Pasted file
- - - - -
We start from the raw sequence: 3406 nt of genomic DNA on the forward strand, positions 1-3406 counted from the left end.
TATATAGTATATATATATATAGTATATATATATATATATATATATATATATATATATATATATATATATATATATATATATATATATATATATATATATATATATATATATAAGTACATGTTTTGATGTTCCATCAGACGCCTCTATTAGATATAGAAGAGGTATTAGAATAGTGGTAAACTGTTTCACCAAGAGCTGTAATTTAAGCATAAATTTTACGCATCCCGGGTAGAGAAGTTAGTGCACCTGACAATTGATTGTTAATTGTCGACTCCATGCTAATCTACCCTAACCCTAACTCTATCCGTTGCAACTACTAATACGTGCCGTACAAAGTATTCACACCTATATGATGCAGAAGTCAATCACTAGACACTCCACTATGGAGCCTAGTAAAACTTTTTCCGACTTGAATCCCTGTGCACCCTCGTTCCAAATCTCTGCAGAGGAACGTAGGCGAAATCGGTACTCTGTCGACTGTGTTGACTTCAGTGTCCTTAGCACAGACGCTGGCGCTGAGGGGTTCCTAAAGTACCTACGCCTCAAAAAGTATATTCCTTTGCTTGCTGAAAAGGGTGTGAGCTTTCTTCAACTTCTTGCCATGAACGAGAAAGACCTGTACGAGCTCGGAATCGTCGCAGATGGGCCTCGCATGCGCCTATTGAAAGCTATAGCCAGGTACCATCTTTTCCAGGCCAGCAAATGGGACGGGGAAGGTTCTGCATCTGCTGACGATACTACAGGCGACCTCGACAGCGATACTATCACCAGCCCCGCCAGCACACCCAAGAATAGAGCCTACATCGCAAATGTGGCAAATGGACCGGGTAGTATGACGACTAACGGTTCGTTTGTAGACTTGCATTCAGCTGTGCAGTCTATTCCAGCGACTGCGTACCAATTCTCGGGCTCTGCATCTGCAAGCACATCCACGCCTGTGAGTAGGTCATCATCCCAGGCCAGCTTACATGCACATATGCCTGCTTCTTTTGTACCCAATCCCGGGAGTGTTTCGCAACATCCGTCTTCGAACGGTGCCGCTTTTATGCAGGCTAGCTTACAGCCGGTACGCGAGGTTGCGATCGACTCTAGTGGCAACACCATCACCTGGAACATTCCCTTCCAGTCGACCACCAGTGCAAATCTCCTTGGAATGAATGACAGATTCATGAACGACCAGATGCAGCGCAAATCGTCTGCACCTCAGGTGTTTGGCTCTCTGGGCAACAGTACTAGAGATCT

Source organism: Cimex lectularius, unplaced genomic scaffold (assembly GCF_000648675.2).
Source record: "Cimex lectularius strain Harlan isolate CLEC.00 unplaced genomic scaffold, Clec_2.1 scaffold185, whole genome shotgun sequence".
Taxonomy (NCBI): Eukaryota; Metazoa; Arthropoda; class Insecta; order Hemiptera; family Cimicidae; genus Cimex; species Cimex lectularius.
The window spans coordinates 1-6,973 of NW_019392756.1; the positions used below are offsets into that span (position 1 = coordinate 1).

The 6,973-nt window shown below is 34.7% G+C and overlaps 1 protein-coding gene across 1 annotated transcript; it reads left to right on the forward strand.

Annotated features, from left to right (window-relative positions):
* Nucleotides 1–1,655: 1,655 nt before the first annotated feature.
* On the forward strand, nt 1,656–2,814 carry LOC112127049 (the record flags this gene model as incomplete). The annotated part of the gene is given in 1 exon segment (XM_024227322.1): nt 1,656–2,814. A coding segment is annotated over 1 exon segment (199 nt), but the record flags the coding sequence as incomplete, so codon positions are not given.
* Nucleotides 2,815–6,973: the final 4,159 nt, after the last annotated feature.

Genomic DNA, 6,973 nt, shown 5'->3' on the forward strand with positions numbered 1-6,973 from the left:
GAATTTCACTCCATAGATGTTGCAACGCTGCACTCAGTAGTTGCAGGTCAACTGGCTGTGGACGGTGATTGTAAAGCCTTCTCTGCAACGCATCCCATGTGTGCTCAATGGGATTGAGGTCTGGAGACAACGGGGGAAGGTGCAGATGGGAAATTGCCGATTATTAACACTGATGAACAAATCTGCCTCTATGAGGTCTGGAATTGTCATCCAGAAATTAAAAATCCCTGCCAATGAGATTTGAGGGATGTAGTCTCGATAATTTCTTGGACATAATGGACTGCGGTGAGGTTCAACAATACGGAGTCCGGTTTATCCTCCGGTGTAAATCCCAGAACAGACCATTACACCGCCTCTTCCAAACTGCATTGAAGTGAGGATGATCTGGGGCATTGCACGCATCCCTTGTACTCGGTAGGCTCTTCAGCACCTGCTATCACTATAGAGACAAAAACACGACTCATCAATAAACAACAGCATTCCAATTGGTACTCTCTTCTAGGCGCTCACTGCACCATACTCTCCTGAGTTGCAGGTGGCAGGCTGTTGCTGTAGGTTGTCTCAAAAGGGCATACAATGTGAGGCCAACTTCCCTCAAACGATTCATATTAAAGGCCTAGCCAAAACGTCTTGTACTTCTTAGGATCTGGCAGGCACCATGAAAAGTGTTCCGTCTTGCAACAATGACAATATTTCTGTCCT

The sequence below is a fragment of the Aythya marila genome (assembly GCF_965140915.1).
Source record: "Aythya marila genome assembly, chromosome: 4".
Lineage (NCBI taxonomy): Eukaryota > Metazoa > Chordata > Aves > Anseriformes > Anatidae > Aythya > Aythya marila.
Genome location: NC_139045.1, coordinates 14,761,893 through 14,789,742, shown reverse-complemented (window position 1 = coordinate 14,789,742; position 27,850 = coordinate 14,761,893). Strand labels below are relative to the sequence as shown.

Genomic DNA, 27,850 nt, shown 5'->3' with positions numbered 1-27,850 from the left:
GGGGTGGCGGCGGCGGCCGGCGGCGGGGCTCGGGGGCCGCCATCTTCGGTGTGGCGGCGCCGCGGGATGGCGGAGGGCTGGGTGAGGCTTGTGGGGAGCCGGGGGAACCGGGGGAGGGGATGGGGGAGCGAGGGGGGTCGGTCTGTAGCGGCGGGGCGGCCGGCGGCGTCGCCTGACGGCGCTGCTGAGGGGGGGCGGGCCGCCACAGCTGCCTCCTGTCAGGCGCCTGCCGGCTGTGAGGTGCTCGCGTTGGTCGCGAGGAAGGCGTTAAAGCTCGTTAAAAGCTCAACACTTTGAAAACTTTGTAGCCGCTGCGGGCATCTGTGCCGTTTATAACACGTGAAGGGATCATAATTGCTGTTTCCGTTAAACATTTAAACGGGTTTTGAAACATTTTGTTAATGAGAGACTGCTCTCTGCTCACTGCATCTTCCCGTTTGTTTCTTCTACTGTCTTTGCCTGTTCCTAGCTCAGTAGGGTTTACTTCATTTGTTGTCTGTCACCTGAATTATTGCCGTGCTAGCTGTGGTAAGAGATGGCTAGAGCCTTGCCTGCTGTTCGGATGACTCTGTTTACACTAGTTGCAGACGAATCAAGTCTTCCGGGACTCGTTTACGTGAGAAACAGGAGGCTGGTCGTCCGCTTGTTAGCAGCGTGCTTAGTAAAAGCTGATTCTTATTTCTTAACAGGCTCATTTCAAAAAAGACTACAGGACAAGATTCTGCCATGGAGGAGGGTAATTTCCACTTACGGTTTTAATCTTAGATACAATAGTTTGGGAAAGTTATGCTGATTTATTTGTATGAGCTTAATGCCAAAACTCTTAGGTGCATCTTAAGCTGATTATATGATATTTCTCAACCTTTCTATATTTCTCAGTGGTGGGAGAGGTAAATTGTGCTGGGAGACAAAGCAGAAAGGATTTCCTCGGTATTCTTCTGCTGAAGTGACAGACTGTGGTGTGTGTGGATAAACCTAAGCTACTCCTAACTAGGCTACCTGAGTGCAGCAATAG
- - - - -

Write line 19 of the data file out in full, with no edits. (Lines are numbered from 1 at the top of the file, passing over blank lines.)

GGGGTGGCGGCGGCGGCCGGCGGCGGGGCTCGGGGGCCGCCATCTTCGGTGTGGCGGCGCCGCGGGATGGCGGAGGGCTGGGTGAGGCTTGTGGGGAGCCGGGGGAACCGGGGGAGGGGATGGGGGAGCGAGGGGGGTCGGTCTGTAGCGGCGGGGCGGCCGGCGGCGTCGCCTGACGGCGCTGCTGAGGGGGGGCGGGCCGCCACAGCTGCCTCCTGTCAGGCGCCTGCCGGCTGTGAGGTGCTCGCGTTGGTCGCGAGGAAGGCGTTAAAGCTCGTTAAAAGCTCAACACTTTGAAAACTTTGTAGCCGCTGCGGGCATCTGTGCCGTTTATAACACGTGAAGGGATCATAATTGCTGTTTCCGTTAAACATTTAAACGGGTTTTGAAACATTTTGTTAATGAGAGACTGCTCTCTGCTCACTGCATCTTCCCGTTTGTTTCTTCTACTGTCTTTGCCTGTTCCTAGCTCAGTAGGGTTTACTTCATTTGTTGTCTGTCACCTGAATTATTGCCGTGCTAGCTGTGGTAAGAGATGGCTAGAGCCTTGCCTGCTGTTCGGATGACTCTGTTTACACTAGTTGCAGACGAATCAAGTCTTCCGGGACTCGTTTACGTGAGAAACAGGAGGCTGGTCGTCCGCTTGTTAGCAGCGTGCTTAGTAAAAGCTGATTCTTATTTCTTAACAGGCTCATTTCAAAAAAGACTACAGGACAAGATTCTGCCATGGAGGAGGGTAATTTCCACTTACGGTTTTAATCTTAGATACAATAGTTTGGGAAAGTTATGCTGATTTATTTGTATGAGCTTAATGCCAAAACTCTTAGGTGCATCTTAAGCTGATTATATGATATTTCTCAACCTTTCTATATTTCTCAGTGGTGGGAGAGGTAAATTGTGCTGGGAGACAAAGCAGAAAGGATTTCCTCGGTATTCTTCTGCTGAAGTGACAGACTGTGGTGTGTGTGGATAAACCTAAGCTACTCCTAACTAGGCTACCTGAGTGCAGCAATAG